Another outstanding character is Ayatollah Kashani. Shia Iran would not be what it is without this type of formidable cleric-politician and its many avatars. Islamic resurgent of Catholic Cardinal-statesmen like Wolsey, Richelieu and Mazarin, Kashani was no humble man. ‘All Muslims in the world acknowledge me as their leader’, he boasted, somewhat hyperbolically. The ‘warriors of Islam’, a body of militant followers, buttressed his authority. (Why call them ‘fanatic’, I wonder? Presumably they were just very keen – ahem, that’s religious fervour, is it not?) Kashani went along with Mossadegh on the nationalisation issue but then turned against him. That’s politics for you. Maybe another Ayatollah, Burujerdi, was right, as De Bellaigue observes, in fearing that clerics would jeopardise the people’s respect if they engaged too closely in politics. Pope John Paul II would have agreed, as the example of liberation theology illustrates, I trust.
A chief pretext for the military coup that toppled the legitimate PM was the scotching of a putatively imminent Communist revolution. Cast your mind back. 1953: cold war at its chilliest. Tudeh, the Iranian Communist party, was numerous, well-organised and well-represented in the armed forces. Technically illegal, Mossadegh tolerated the party, aware of its influence amongst the workers. CIA spooks well exploited that, even mustering thugs disguised as Communists. They attacked mullahs and mosques. Even spread rumours the PM was a Jew! (Years later the Shah had his minions insinuate Ayatollah Khomeini was an Indian: plus ca change…)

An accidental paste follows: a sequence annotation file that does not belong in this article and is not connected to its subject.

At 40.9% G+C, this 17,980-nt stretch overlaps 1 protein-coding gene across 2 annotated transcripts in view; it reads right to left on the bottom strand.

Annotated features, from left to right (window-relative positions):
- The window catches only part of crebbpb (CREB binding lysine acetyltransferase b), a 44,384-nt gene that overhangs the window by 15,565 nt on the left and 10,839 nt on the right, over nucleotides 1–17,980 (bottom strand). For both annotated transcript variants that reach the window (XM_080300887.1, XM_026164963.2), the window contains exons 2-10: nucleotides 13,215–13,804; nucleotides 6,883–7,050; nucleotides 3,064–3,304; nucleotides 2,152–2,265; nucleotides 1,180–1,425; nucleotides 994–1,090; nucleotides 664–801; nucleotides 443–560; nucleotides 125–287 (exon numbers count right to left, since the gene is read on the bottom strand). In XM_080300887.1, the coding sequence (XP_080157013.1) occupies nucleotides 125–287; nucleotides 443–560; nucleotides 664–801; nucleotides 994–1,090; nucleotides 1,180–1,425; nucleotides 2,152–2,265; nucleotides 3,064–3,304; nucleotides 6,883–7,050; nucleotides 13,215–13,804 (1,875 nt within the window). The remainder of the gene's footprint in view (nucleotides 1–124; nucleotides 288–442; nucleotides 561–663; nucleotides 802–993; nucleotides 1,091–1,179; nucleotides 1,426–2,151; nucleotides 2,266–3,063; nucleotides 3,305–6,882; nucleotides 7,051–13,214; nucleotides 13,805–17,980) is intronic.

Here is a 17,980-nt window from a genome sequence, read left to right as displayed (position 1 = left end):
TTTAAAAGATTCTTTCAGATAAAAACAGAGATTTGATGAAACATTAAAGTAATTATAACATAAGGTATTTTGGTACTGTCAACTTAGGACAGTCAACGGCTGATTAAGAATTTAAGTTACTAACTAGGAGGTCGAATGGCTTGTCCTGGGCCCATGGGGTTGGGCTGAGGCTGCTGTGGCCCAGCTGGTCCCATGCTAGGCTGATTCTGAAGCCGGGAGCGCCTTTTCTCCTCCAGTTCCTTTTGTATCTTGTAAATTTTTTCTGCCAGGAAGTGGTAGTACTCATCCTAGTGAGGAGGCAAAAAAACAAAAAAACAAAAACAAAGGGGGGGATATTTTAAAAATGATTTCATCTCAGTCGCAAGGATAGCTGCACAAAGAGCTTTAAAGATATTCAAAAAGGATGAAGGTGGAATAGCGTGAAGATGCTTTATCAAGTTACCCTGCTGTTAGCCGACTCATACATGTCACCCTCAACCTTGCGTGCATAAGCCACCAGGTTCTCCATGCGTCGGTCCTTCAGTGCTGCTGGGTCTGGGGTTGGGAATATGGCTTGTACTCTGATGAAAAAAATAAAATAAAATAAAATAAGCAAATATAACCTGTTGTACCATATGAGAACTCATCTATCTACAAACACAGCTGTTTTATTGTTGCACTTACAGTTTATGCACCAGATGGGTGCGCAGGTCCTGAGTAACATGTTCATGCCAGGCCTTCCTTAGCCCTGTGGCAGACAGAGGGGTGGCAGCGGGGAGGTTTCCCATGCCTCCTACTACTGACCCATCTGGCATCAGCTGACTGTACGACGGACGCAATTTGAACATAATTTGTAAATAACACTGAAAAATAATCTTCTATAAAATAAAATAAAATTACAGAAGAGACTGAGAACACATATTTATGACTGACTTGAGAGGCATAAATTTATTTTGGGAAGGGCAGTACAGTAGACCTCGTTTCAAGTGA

De Bellaigue points out how later documents belie the notion that the Tudeh Party was strong (and willing) enough to carry out a take-over. Ultimately, I suppose, that would have depended on Moscow’s decision. He also notes that Marxism in Iran could have succeeded only if it had incorporated ‘elements of Islam’ and so become something ‘other than Marxism’. Of course, all the Communist parties in the Muslims world, unlike their Western brothers, always carefully avoided attacking religion. It made sense. Anti-clericalism is a phenomenon virtually unknown in Islam, anyway. However, the young Marx of the ‘Economic-Philosophical Manuscripts’ might well have provided the opening for an integration of religion into Marxism. Too late for that now. A Marxist come-back looks like a resurrection too far.
Iranian history since the country’s conversion to Islam is replete with the cult of martyrs, with a passionate attachment to the figures of unlucky, tragic heroes like Imam Ali and especially of his son, that Imam Hossein whose sacrifice is re-enacted each year in the moving celebrations of Muharram. Muhammad Mossadegh’s own story cannot quite live up to those exalted standards. Though a sincere, practising Muslim, he championed no supernatural polity. Yes, as de Bellaigue reminds the reader, the old man’s memory ‘is safe in the heart of Iranians.’
If you wish to understand why Iranians today are rightfully wary of the West, read this book!